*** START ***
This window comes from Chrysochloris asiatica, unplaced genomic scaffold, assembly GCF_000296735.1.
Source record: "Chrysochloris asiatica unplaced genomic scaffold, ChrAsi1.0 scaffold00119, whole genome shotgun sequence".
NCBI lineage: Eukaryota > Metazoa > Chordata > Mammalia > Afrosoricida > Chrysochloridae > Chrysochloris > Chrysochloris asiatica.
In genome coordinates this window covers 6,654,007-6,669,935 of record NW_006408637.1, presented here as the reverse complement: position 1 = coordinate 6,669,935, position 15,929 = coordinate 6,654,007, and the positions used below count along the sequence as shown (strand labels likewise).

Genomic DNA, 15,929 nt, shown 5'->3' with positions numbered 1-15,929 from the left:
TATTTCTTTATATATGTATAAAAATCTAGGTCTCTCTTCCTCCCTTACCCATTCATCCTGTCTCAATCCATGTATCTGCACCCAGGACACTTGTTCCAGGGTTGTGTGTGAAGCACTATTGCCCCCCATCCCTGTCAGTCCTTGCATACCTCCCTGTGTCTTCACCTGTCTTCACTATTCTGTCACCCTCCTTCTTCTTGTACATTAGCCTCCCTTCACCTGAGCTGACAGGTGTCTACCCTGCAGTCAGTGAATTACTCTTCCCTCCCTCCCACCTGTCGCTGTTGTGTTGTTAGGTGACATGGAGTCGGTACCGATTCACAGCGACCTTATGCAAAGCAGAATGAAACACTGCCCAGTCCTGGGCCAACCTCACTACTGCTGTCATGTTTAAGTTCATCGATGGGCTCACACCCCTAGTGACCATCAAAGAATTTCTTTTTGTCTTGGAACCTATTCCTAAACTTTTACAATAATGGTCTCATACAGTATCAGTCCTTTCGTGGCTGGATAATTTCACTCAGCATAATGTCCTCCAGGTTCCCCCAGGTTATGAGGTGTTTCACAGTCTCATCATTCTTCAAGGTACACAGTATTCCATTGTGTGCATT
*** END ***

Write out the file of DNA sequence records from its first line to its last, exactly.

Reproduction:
This window comes from Chrysochloris asiatica, unplaced genomic scaffold, assembly GCF_000296735.1.
Source record: "Chrysochloris asiatica unplaced genomic scaffold, ChrAsi1.0 scaffold00119, whole genome shotgun sequence".
NCBI lineage: Eukaryota > Metazoa > Chordata > Mammalia > Afrosoricida > Chrysochloridae > Chrysochloris > Chrysochloris asiatica.
In genome coordinates this window covers 6,654,007-6,669,935 of record NW_006408637.1, presented here as the reverse complement: position 1 = coordinate 6,669,935, position 15,929 = coordinate 6,654,007, and the positions used below count along the sequence as shown (strand labels likewise).

Genomic DNA, 15,929 nt, shown 5'->3' with positions numbered 1-15,929 from the left:
TATTTCTTTATATATGTATAAAAATCTAGGTCTCTCTTCCTCCCTTACCCATTCATCCTGTCTCAATCCATGTATCTGCACCCAGGACACTTGTTCCAGGGTTGTGTGTGAAGCACTATTGCCCCCCATCCCTGTCAGTCCTTGCATACCTCCCTGTGTCTTCACCTGTCTTCACTATTCTGTCACCCTCCTTCTTCTTGTACATTAGCCTCCCTTCACCTGAGCTGACAGGTGTCTACCCTGCAGTCAGTGAATTACTCTTCCCTCCCTCCCACCTGTCGCTGTTGTGTTGTTAGGTGACATGGAGTCGGTACCGATTCACAGCGACCTTATGCAAAGCAGAATGAAACACTGCCCAGTCCTGGGCCAACCTCACTACTGCTGTCATGTTTAAGTTCATCGATGGGCTCACACCCCTAGTGACCATCAAAGAATTTCTTTTTGTCTTGGAACCTATTCCTAAACTTTTACAATAATGGTCTCATACAGTATCAGTCCTTTCGTGGCTGGATAATTTCACTCAGCATAATGTCCTCCAGGTTCCCCCAGGTTATGAGGTGTTTCACAGTCTCATCATTCTTCAAGGTACACAGTATTCCATTGTGTGCATT